Next-Generation Active Pixel Sensor Device with CMOS Avalanche Photodiodes

Award Information
Agency:
Department of Energy
Branch
n/a
Amount:
$100,000.00
Award Year:
2005
Program:
SBIR
Phase:
Phase I
Contract:
DE-FG02-05ER84162
Award Id:
72469
Agency Tracking Number:
78820S05-I
Solicitation Year:
n/a
Solicitation Topic Code:
n/a
Solicitation Number:
n/a
Small Business Information
44 Hunt Street, Watertown, MA, 02472
Hubzone Owned:
N
Minority Owned:
N
Woman Owned:
N
Duns:
n/a
Principal Investigator:
James Christian
Dr.
(617) 668-6897
JChristian@RMDInc.com
Business Contact:
Gerald Entine
Dr.
(617) 926-1167
GEntine@RMDInc.com
Research Institution:
n/a
Abstract
78820S Modern high-energy physics experiments that explore the fundamental properties of matter rely on large, sophisticated instruments for tracking particle decay events with large detector arrays. However, the performance of these instruments is limited by available detector technology. Future progress depends on breakthroughs in the sensitivity, speed, and signal-to-noise performance of the detectors. This project will investigate designs for a vertex particle detector that uses Active Pixel Sensors (APS) with Avalanche PhotoDiode (APD) junctions designed in a CMOS (complementary metal-oxide semiconductor) environment. The viability of the CMOS APD technology for this application will be based on sensitivity, speed, and signal-to-noise performance in the tracking of primary or secondary decay events created in particle collisions. Phase I will demonstrate the feasibility of using CMOS APD pixels for particle tracking in a CMOS APS device by designing, fabricating, and characterizing prototype detector cells. Several different pixel and circuit designs will be explored in the prototype. Testing with different types of radiation will allow the different designs to be characterized, and the best design will be selected. Commercial Applications and Other Benefits as described by the awardee: The technology should find use in planned upgrades of current vertex detectors (PHENIX, STAR, SLAC, etc.), in a next-generation linear collider, and any other experiments that track particles. Improvements in the device technology can also be used to improve detection in medical applications and x-ray crystallography.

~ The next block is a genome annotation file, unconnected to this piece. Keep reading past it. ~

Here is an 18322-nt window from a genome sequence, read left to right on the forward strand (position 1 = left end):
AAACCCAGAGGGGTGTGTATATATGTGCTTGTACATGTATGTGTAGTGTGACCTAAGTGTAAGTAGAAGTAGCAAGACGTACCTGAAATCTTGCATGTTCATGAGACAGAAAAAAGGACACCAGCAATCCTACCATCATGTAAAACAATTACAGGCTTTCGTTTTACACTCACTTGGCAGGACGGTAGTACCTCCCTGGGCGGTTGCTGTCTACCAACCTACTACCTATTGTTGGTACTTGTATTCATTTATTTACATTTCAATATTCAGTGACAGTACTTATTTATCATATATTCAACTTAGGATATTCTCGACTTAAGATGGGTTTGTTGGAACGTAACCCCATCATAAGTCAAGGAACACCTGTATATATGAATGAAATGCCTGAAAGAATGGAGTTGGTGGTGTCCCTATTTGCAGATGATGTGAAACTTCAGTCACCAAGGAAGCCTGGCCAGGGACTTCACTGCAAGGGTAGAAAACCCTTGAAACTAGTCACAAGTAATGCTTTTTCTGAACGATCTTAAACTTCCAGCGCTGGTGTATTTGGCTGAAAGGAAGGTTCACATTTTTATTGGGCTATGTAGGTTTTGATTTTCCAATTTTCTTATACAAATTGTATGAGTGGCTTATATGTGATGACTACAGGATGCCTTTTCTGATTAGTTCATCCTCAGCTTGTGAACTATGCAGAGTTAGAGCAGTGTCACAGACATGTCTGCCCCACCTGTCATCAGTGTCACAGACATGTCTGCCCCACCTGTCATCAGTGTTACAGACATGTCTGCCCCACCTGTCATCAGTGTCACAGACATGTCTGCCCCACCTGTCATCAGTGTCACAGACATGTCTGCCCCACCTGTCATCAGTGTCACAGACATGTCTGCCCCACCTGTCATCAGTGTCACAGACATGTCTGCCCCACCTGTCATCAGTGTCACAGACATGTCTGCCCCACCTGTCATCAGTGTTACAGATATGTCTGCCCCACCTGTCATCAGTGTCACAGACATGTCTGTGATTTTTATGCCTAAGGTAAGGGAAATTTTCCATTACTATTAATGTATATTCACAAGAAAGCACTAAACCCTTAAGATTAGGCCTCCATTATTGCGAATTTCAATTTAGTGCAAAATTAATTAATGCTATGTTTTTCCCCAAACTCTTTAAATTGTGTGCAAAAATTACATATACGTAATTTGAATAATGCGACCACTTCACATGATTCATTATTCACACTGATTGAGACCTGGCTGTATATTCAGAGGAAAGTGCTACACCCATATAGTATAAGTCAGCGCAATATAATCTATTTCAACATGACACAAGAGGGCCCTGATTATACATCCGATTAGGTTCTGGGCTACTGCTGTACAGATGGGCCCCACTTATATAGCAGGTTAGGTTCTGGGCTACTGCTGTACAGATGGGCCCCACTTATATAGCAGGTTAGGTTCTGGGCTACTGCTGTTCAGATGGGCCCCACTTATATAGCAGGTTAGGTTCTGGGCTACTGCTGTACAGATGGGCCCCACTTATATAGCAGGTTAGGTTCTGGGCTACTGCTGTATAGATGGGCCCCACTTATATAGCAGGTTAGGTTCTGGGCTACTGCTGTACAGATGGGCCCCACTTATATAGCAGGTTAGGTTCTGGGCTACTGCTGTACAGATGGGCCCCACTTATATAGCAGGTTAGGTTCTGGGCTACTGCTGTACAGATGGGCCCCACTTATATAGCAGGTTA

* information listed above is at the time of submission.

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